Humanitarian Health Action

Purpose statements for panels and sessions

WHO Conference on the Health Aspects of the Tsunami Disaster in Asia

Session 1.2: National health perspectives on the Tsunami crisis


In all Tsunami-affected countries, the National and Local health authorities in conjunction with various agencies in the government have provided immediate response and relief after the event. It was through national systems, its structures, and coordinating mechanisms of response that the pressing health needs of survivors were met. Most if not all NGOs, UN agencies, donor groups and other humanitarian actors were all working within a framework set by national authorities.

Every national health system has a different set of mechanism and system to respond to emergencies. In some it is decentralized, while in others, control and command rested in national health authorities. The roles that other government agencies (apart from Ministries of Health) such military authorities played to assist delivery of health services also varied. It is from these varied perspectives that the health sector action is discussed.

As such the session will specifically look at the following:

  • The magnitude of the disaster in various countries and its impact to communities, highlighting morbidity and mortality trends if any; impact to the health sector particularly the health workforce and facilities;
  • Organizational structures and processes for health sector preparedness and response;
  • Description of the key lessons which includes answering the questions: What was done well? What could have been done better? and What can be done to prepare for the future?

More importantly the session will be 1) looking forward as to how the lessons of this event can improve national capacity building efforts of Member States in the area of disaster and emergency management; and 2) provide recommendations to better improve the international system for assistance to the health sector during disasters.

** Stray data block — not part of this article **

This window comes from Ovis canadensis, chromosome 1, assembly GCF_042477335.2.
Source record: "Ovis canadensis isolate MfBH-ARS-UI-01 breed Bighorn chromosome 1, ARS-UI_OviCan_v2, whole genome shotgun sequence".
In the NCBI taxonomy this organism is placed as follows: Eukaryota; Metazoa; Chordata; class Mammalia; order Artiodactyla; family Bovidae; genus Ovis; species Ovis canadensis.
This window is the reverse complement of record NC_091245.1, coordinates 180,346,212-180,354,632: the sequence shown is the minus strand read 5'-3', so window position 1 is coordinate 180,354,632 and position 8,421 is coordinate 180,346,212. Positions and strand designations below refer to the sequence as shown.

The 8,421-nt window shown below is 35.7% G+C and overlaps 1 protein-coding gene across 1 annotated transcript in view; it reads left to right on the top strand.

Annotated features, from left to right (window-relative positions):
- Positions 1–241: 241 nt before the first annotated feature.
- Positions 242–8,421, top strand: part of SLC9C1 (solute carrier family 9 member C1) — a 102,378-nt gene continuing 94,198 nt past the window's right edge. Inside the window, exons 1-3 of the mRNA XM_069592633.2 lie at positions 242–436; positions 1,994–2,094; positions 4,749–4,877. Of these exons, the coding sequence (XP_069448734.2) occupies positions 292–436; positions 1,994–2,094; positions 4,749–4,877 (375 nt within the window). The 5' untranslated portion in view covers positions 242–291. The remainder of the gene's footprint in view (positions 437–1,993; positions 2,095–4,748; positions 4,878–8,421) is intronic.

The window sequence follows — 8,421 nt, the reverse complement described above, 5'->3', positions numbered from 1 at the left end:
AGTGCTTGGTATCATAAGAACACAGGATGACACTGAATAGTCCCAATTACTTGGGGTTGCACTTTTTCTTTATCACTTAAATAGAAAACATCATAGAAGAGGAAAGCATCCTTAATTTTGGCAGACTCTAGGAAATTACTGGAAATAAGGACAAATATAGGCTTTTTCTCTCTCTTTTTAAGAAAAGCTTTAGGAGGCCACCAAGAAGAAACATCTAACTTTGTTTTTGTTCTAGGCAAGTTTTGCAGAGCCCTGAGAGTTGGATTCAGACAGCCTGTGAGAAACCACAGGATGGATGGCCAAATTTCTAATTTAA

Key Questions

Needs Assessment: What systems were in place so these assessments are conducted systematically in any event? How did national authorities conduct assessments for the emergency (eg through local authorities, joint teams, availability of pre-ready assessment forms and logistics)? Were there assessment teams in place ready for deployment? If not how long did it take to form such teams? How did national authorities coordinate various needs assessment missions for health and nutrition issues from external agencies and groups?

Coordination: In Ministries of Health, which unit was the main coordinating body during the Tsunami? Is there an Emergency Preparedness and Response Programme that is institutionalized to take on this responsibility in case of an emergency?

Gap Filling: How well was the identification of gaps linked to the assessments conducted? How did Ministries of Health organize itself so that the gaps in response were filled? In this aspect how did national authorities identify which gaps are to be filled by a particular agency or donor?

Capacities: Which systems and plans which were tested and in place proved successful in the event? From previous training programmes that were conducted in disaster and emergency management, which of the trainees were tapped to assist or were in place prior to the event? What policies or pieces of legislation proved useful in the Tsunami?